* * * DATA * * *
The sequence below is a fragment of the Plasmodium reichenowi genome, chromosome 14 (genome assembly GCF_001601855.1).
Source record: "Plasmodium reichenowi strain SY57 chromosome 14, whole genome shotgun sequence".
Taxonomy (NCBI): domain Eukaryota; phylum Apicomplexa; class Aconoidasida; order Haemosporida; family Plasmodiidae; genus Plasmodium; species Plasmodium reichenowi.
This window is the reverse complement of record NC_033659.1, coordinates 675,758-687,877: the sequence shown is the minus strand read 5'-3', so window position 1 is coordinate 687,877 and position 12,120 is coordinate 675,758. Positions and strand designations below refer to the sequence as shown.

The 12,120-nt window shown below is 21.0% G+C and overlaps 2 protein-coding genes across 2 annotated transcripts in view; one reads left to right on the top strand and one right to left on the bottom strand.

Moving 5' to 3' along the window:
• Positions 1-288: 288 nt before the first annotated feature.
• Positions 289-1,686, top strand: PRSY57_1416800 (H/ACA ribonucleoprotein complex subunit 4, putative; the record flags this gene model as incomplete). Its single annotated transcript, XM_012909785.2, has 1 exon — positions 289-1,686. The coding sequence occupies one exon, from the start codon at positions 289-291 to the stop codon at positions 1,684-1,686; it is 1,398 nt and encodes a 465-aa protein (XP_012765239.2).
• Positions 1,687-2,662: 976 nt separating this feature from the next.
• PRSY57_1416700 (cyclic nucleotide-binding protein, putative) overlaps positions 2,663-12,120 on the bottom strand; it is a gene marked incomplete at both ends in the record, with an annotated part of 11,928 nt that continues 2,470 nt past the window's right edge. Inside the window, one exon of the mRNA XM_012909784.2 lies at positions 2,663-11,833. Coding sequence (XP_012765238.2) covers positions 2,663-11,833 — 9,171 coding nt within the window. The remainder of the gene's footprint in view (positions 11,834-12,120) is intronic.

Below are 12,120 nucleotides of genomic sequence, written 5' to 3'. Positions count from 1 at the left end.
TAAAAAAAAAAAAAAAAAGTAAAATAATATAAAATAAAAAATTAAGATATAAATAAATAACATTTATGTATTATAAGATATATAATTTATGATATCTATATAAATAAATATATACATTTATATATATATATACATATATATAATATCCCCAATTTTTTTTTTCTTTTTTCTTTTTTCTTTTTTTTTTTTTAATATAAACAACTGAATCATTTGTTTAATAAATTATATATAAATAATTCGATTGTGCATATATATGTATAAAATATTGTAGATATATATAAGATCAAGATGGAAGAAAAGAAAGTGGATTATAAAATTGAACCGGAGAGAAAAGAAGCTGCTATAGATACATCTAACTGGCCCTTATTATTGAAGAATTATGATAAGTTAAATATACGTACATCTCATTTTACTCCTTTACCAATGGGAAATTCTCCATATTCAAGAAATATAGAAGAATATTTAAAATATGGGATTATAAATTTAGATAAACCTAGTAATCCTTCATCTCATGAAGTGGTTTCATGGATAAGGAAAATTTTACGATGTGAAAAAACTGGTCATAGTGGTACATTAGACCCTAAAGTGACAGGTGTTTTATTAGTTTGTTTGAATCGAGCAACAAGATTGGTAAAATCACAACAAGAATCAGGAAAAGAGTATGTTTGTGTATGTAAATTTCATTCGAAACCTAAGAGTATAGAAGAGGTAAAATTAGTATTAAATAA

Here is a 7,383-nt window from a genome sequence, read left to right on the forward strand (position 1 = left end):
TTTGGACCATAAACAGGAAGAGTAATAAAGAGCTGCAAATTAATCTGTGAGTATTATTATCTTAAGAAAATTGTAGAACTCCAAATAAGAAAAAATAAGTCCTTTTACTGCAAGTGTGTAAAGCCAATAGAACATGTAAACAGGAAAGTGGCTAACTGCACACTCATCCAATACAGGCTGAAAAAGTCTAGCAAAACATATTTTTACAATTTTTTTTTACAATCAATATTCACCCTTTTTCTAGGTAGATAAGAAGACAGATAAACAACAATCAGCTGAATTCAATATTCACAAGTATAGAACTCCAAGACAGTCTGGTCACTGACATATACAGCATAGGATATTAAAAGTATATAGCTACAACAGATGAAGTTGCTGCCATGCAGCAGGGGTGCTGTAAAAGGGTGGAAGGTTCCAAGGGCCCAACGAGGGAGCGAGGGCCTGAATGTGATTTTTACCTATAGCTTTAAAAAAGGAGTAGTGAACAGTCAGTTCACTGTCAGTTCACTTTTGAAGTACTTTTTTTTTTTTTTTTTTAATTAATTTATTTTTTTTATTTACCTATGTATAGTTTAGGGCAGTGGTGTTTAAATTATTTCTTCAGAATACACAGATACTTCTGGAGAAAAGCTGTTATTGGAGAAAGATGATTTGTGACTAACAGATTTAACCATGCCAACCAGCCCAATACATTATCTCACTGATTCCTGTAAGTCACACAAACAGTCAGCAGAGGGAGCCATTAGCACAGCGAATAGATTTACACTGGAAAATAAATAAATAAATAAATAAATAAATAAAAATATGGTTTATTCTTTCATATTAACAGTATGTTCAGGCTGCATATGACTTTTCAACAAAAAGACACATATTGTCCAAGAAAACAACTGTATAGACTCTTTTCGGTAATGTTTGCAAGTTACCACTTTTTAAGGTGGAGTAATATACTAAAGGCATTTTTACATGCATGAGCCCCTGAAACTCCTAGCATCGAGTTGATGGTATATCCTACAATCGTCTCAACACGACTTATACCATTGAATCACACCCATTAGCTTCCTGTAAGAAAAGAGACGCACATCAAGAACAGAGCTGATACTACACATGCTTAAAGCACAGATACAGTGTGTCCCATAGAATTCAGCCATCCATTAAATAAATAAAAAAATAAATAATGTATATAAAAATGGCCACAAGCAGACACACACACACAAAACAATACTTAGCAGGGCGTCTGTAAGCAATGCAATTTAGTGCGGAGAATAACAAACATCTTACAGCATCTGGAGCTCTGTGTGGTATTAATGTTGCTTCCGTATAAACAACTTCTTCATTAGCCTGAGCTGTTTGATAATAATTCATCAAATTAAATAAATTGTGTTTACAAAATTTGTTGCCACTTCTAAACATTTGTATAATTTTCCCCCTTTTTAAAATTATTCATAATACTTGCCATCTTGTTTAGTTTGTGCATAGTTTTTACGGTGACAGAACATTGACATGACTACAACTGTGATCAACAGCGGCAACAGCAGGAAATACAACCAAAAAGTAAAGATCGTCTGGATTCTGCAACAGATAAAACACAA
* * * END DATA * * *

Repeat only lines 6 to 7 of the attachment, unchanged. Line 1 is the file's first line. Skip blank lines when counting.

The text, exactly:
Moving 5' to 3' along the window:
• Positions 1-288: 288 nt before the first annotated feature.